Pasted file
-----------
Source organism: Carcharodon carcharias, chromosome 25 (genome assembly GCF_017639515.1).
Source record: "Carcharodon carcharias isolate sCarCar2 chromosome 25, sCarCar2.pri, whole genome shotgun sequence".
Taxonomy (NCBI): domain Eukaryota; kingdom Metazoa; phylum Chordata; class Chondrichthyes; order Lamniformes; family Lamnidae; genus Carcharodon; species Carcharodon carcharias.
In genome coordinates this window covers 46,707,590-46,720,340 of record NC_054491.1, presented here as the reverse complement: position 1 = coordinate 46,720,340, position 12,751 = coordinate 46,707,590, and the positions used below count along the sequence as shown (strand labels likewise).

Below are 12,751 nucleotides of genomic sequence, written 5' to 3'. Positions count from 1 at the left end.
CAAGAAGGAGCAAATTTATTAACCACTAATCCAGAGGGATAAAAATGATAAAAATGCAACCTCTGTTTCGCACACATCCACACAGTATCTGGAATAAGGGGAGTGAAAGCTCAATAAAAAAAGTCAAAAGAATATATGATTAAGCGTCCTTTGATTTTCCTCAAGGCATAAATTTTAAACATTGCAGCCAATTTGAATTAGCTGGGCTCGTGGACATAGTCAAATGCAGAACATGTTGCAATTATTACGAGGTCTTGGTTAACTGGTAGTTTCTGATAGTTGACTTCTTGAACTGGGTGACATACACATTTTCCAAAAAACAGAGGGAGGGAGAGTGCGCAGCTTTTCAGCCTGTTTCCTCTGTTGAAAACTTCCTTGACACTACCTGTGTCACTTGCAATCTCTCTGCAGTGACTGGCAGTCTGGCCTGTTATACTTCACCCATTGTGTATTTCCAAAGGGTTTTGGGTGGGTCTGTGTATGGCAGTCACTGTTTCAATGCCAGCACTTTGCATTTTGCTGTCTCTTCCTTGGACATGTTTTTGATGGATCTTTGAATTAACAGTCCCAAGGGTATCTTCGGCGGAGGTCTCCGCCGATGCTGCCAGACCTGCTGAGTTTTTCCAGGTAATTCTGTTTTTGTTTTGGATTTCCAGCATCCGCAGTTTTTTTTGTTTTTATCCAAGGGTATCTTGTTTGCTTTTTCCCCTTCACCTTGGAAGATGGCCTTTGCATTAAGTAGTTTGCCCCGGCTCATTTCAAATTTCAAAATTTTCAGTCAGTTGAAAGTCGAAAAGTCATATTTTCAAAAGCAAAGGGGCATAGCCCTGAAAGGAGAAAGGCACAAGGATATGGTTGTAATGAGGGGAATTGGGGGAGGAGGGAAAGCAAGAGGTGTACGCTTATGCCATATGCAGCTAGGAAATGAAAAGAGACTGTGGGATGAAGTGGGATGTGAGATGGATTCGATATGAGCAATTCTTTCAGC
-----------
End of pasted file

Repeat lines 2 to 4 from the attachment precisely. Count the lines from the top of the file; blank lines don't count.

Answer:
Source record: "Carcharodon carcharias isolate sCarCar2 chromosome 25, sCarCar2.pri, whole genome shotgun sequence".
Taxonomy (NCBI): domain Eukaryota; kingdom Metazoa; phylum Chordata; class Chondrichthyes; order Lamniformes; family Lamnidae; genus Carcharodon; species Carcharodon carcharias.
In genome coordinates this window covers 46,707,590-46,720,340 of record NC_054491.1, presented here as the reverse complement: position 1 = coordinate 46,720,340, position 12,751 = coordinate 46,707,590, and the positions used below count along the sequence as shown (strand labels likewise).